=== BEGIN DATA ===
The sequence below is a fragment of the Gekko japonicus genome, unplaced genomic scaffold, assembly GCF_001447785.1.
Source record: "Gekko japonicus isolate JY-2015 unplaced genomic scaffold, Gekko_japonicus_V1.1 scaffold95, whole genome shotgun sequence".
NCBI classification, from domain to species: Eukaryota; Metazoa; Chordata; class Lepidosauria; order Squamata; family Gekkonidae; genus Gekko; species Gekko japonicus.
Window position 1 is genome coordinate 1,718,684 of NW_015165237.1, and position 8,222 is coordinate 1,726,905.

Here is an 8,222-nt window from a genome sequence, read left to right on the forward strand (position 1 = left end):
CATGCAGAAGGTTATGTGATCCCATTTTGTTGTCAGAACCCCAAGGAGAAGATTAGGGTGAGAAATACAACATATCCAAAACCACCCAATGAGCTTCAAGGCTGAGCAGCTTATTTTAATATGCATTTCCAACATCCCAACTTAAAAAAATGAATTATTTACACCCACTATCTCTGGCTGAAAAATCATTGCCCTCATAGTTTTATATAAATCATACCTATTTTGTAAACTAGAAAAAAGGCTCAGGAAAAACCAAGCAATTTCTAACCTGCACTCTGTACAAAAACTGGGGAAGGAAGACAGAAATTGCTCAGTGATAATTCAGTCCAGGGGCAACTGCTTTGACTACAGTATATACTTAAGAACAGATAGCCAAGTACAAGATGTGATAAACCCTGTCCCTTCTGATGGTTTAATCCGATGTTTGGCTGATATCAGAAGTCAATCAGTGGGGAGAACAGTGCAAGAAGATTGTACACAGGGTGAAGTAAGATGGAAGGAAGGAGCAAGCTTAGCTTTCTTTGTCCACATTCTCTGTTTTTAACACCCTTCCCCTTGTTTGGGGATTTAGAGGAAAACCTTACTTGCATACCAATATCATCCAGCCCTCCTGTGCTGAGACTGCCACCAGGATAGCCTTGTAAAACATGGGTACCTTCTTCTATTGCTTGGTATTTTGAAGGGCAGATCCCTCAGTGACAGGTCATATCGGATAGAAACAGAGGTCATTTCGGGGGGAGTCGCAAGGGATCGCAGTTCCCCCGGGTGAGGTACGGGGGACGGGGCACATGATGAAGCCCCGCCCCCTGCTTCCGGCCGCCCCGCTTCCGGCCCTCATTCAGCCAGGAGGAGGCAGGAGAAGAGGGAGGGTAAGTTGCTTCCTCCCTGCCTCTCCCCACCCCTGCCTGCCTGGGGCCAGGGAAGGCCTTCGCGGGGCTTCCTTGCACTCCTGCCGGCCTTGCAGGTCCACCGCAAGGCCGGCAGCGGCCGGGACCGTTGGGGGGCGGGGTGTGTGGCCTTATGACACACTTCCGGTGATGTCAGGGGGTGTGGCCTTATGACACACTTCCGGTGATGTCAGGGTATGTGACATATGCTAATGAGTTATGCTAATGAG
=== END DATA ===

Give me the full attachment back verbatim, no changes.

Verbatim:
The sequence below is a fragment of the Gekko japonicus genome, unplaced genomic scaffold, assembly GCF_001447785.1.
Source record: "Gekko japonicus isolate JY-2015 unplaced genomic scaffold, Gekko_japonicus_V1.1 scaffold95, whole genome shotgun sequence".
NCBI classification, from domain to species: Eukaryota; Metazoa; Chordata; class Lepidosauria; order Squamata; family Gekkonidae; genus Gekko; species Gekko japonicus.
Window position 1 is genome coordinate 1,718,684 of NW_015165237.1, and position 8,222 is coordinate 1,726,905.

Here is an 8,222-nt window from a genome sequence, read left to right on the forward strand (position 1 = left end):
CATGCAGAAGGTTATGTGATCCCATTTTGTTGTCAGAACCCCAAGGAGAAGATTAGGGTGAGAAATACAACATATCCAAAACCACCCAATGAGCTTCAAGGCTGAGCAGCTTATTTTAATATGCATTTCCAACATCCCAACTTAAAAAAATGAATTATTTACACCCACTATCTCTGGCTGAAAAATCATTGCCCTCATAGTTTTATATAAATCATACCTATTTTGTAAACTAGAAAAAAGGCTCAGGAAAAACCAAGCAATTTCTAACCTGCACTCTGTACAAAAACTGGGGAAGGAAGACAGAAATTGCTCAGTGATAATTCAGTCCAGGGGCAACTGCTTTGACTACAGTATATACTTAAGAACAGATAGCCAAGTACAAGATGTGATAAACCCTGTCCCTTCTGATGGTTTAATCCGATGTTTGGCTGATATCAGAAGTCAATCAGTGGGGAGAACAGTGCAAGAAGATTGTACACAGGGTGAAGTAAGATGGAAGGAAGGAGCAAGCTTAGCTTTCTTTGTCCACATTCTCTGTTTTTAACACCCTTCCCCTTGTTTGGGGATTTAGAGGAAAACCTTACTTGCATACCAATATCATCCAGCCCTCCTGTGCTGAGACTGCCACCAGGATAGCCTTGTAAAACATGGGTACCTTCTTCTATTGCTTGGTATTTTGAAGGGCAGATCCCTCAGTGACAGGTCATATCGGATAGAAACAGAGGTCATTTCGGGGGGAGTCGCAAGGGATCGCAGTTCCCCCGGGTGAGGTACGGGGGACGGGGCACATGATGAAGCCCCGCCCCCTGCTTCCGGCCGCCCCGCTTCCGGCCCTCATTCAGCCAGGAGGAGGCAGGAGAAGAGGGAGGGTAAGTTGCTTCCTCCCTGCCTCTCCCCACCCCTGCCTGCCTGGGGCCAGGGAAGGCCTTCGCGGGGCTTCCTTGCACTCCTGCCGGCCTTGCAGGTCCACCGCAAGGCCGGCAGCGGCCGGGACCGTTGGGGGGCGGGGTGTGTGGCCTTATGACACACTTCCGGTGATGTCAGGGGGTGTGGCCTTATGACACACTTCCGGTGATGTCAGGGTATGTGACATATGCTAATGAGTTATGCTAATGAG